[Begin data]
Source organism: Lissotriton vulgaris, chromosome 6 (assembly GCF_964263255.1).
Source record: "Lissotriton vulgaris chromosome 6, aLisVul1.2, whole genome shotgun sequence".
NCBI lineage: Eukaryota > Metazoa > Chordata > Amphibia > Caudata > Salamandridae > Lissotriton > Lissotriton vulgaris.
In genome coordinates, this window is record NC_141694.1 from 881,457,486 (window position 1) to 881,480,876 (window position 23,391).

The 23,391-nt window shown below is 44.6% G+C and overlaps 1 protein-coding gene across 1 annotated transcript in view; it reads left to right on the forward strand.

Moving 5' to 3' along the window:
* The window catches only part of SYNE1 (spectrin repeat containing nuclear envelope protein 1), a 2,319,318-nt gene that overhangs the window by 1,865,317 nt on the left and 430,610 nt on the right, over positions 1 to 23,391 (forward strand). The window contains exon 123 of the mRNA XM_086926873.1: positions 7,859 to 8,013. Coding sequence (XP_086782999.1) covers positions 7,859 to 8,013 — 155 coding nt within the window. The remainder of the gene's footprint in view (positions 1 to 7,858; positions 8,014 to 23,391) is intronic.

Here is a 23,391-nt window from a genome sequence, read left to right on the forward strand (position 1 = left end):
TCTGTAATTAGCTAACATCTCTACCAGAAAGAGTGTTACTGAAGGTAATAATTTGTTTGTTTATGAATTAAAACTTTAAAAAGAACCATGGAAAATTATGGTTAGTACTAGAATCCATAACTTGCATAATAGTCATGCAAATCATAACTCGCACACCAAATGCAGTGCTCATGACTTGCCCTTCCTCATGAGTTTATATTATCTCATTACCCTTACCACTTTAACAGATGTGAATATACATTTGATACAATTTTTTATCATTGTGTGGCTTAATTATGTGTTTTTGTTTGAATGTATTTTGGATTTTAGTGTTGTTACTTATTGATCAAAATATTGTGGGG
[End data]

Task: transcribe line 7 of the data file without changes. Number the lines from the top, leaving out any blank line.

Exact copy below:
* The window catches only part of SYNE1 (spectrin repeat containing nuclear envelope protein 1), a 2,319,318-nt gene that overhangs the window by 1,865,317 nt on the left and 430,610 nt on the right, over positions 1 to 23,391 (forward strand). The window contains exon 123 of the mRNA XM_086926873.1: positions 7,859 to 8,013. Coding sequence (XP_086782999.1) covers positions 7,859 to 8,013 — 155 coding nt within the window. The remainder of the gene's footprint in view (positions 1 to 7,858; positions 8,014 to 23,391) is intronic.